NFL won’t fine Ezekiel Elliott for Salvation Army kettle jump
ARLINGTON, Texas — Ezekiel Elliott saw the huge red Salvation Army kettle during warmups. Then he got an idea.
It was Sunday night in Arlington, Texas, and the Dallas Cowboys were hosting the Tampa Bay Buccaneers. Elliott, the Cowboys’ rookie running back, has been a star for Dallas this season, helping lead the team to a playoff berth and a tie for the best record in the NFL.
So when Elliott scored on a touchdown run from 2 yards out, setting a Cowboys’ single-season record for rookie rushing touchdowns with 13, he decided to celebrate in a creative way. He jumped into the nearby kettle, playfully ducking down inside.
“That bucket is just sitting right there by the end zone,” Elliott said to reporters after the game. “So it’s only right someone jumps in it.”
The Salvation Army played along, tweeting out a request: “Zeke made an important contribution for @dallascowboys tonight. Can you contribute to the millions in need?”
Elliott’s celebration drew a penalty for unsportsmanlike conduct, backing the Cowboys up 15 yards on the ensuing kickoff. The immediate speculation was that the NFL — at times known as the “No Fun League” for its crackdowns on players’ end-zone celebrations — would fine Elliott for his antics.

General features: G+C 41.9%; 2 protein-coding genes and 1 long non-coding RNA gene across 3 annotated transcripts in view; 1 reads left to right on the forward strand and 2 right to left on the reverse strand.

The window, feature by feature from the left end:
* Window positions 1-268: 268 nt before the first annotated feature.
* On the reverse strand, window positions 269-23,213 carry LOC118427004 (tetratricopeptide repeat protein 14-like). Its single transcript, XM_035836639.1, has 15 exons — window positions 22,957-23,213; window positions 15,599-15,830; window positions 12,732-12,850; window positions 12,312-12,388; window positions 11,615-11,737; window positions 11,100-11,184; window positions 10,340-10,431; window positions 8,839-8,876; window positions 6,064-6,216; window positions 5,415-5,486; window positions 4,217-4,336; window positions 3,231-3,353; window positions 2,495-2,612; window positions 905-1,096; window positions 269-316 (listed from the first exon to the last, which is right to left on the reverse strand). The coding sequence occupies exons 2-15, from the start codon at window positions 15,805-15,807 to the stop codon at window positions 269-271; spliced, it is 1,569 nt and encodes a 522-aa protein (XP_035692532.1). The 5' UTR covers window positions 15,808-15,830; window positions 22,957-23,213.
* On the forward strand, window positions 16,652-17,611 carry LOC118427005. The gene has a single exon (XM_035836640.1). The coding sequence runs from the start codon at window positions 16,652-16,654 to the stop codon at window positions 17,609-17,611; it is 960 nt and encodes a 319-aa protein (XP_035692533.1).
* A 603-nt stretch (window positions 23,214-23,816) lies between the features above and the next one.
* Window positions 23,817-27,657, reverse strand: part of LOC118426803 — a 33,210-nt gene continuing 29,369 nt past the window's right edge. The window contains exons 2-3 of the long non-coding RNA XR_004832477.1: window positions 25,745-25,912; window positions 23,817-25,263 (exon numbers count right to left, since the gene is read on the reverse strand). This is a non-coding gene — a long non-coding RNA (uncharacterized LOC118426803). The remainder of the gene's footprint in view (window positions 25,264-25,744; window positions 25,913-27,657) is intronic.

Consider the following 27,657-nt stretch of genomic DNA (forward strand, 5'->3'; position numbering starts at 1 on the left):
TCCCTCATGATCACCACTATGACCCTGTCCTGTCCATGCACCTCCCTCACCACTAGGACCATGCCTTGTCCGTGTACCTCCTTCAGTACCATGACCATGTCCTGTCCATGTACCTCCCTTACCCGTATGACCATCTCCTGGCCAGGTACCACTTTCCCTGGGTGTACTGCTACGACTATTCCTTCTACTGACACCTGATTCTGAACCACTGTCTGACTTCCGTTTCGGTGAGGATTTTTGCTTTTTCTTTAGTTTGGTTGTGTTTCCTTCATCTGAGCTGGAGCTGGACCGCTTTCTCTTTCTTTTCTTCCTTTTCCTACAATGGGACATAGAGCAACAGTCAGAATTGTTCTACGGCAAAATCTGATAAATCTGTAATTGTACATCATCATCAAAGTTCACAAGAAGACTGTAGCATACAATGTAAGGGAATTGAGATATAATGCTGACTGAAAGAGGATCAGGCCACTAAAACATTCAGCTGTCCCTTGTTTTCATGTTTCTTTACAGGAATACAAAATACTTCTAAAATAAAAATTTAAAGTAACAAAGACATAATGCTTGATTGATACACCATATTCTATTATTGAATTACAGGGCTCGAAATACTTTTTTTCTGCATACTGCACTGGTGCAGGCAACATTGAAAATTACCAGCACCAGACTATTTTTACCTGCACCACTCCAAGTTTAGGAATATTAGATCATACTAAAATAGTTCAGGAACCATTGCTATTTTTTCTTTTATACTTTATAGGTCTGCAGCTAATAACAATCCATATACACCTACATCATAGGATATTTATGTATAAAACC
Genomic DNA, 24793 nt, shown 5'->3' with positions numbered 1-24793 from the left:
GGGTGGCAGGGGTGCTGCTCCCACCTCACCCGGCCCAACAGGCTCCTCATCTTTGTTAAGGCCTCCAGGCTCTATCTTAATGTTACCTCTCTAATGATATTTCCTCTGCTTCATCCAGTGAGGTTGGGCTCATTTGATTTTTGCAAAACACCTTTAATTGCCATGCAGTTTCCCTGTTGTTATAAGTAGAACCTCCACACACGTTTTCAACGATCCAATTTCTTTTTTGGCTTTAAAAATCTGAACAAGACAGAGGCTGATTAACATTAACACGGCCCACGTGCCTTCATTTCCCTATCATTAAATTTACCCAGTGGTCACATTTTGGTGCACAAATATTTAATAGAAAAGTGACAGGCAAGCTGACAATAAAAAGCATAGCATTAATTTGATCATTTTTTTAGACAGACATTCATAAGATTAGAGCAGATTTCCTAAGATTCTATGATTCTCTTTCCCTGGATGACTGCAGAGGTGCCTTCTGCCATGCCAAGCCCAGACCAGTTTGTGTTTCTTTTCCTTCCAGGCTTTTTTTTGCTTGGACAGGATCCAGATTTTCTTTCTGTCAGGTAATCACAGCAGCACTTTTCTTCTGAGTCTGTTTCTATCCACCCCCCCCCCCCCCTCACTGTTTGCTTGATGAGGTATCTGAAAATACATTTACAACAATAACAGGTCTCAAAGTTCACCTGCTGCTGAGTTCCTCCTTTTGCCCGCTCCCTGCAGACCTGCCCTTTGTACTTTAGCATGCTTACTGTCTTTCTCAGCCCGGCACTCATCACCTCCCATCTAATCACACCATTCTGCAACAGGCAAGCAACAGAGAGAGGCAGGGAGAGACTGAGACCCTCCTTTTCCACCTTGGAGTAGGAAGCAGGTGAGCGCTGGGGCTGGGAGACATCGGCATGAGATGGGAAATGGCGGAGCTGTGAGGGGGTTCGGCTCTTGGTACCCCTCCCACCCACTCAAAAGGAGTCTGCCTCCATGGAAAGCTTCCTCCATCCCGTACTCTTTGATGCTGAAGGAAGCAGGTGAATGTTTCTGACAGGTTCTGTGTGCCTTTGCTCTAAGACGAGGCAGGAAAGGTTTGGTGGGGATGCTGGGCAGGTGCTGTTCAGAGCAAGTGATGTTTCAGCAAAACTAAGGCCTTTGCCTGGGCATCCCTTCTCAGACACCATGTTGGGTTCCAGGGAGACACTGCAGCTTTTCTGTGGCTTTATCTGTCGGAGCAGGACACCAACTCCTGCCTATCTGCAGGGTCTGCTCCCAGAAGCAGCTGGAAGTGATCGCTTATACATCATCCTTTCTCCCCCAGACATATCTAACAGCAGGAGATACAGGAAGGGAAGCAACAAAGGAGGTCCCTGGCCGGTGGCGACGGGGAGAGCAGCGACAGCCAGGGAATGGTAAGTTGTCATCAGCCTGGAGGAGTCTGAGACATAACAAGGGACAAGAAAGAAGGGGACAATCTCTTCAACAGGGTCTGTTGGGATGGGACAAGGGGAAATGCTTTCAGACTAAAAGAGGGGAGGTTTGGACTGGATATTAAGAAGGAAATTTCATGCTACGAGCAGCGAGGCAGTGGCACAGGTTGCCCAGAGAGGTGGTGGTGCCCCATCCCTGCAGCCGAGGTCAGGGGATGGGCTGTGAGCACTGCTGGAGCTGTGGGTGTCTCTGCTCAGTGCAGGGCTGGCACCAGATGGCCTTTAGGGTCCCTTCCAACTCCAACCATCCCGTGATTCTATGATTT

But Elliott had a plan for that.
“I’m going to match whatever they fine me to a donation to the Salvation Army,” Elliott said.
Cowboys owner Jerry Jones jokingly took it a step further.
“I will tell you the Salvation Army should give him the highest award,” Jones said. “My dream is that the NFL would fine the daylights out of me and I’m going to take them to the Supreme Court and we’re going to get the Salvation Army a lot of notice here.”
On Monday morning, the NFL said it would not fine Elliott.
But Elliott still plans to donate to the organization, tweeting on Monday that he would contribute he even though he won’t be fined.
After the game Elliott acknowledged that Cowboys head coach Jason Garrett told him to be mindful of such celebrations, as the penalties put the special teams in a bad position.
“I thought it was creative, but he shouldn’t have done it,” Garrett said.
But Elliott thinks — at least in this case — his teammates weren’t mad at him.
“That penalty did move the kick back 15 yards, but I think the kickoff team, they had my back,” Elliott said. “They covered really well, and they (the Buccaneers) didn’t get to the 25. They had my back.”
It probably helped that the Cowboys won the game, 26-20.